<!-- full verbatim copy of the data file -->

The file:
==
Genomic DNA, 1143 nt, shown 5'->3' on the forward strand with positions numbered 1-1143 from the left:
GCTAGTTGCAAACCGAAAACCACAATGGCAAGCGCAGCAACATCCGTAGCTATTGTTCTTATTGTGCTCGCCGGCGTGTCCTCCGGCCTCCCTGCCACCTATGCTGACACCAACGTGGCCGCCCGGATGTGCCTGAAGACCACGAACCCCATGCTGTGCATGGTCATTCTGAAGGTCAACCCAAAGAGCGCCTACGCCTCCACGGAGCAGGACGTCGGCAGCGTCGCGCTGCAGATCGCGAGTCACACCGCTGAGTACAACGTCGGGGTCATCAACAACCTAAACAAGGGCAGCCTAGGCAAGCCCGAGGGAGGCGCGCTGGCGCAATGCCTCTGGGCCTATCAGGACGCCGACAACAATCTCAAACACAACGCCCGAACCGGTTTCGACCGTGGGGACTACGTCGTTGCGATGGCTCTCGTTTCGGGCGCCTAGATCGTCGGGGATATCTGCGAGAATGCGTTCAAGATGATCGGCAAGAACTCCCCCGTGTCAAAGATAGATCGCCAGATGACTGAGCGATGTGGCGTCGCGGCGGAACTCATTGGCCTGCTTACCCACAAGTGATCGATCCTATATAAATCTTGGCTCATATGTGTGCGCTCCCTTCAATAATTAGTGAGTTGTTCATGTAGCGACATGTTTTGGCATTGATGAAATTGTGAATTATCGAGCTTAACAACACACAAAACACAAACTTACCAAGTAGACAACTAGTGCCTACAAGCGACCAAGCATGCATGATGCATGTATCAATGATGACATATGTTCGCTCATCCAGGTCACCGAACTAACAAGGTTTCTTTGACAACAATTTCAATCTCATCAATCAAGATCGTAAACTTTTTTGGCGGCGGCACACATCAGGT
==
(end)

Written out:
Genomic DNA, 1143 nt, shown 5'->3' on the forward strand with positions numbered 1-1143 from the left:
GCTAGTTGCAAACCGAAAACCACAATGGCAAGCGCAGCAACATCCGTAGCTATTGTTCTTATTGTGCTCGCCGGCGTGTCCTCCGGCCTCCCTGCCACCTATGCTGACACCAACGTGGCCGCCCGGATGTGCCTGAAGACCACGAACCCCATGCTGTGCATGGTCATTCTGAAGGTCAACCCAAAGAGCGCCTACGCCTCCACGGAGCAGGACGTCGGCAGCGTCGCGCTGCAGATCGCGAGTCACACCGCTGAGTACAACGTCGGGGTCATCAACAACCTAAACAAGGGCAGCCTAGGCAAGCCCGAGGGAGGCGCGCTGGCGCAATGCCTCTGGGCCTATCAGGACGCCGACAACAATCTCAAACACAACGCCCGAACCGGTTTCGACCGTGGGGACTACGTCGTTGCGATGGCTCTCGTTTCGGGCGCCTAGATCGTCGGGGATATCTGCGAGAATGCGTTCAAGATGATCGGCAAGAACTCCCCCGTGTCAAAGATAGATCGCCAGATGACTGAGCGATGTGGCGTCGCGGCGGAACTCATTGGCCTGCTTACCCACAAGTGATCGATCCTATATAAATCTTGGCTCATATGTGTGCGCTCCCTTCAATAATTAGTGAGTTGTTCATGTAGCGACATGTTTTGGCATTGATGAAATTGTGAATTATCGAGCTTAACAACACACAAAACACAAACTTACCAAGTAGACAACTAGTGCCTACAAGCGACCAAGCATGCATGATGCATGTATCAATGATGACATATGTTCGCTCATCCAGGTCACCGAACTAACAAGGTTTCTTTGACAACAATTTCAATCTCATCAATCAAGATCGTAAACTTTTTTGGCGGCGGCACACATCAGGT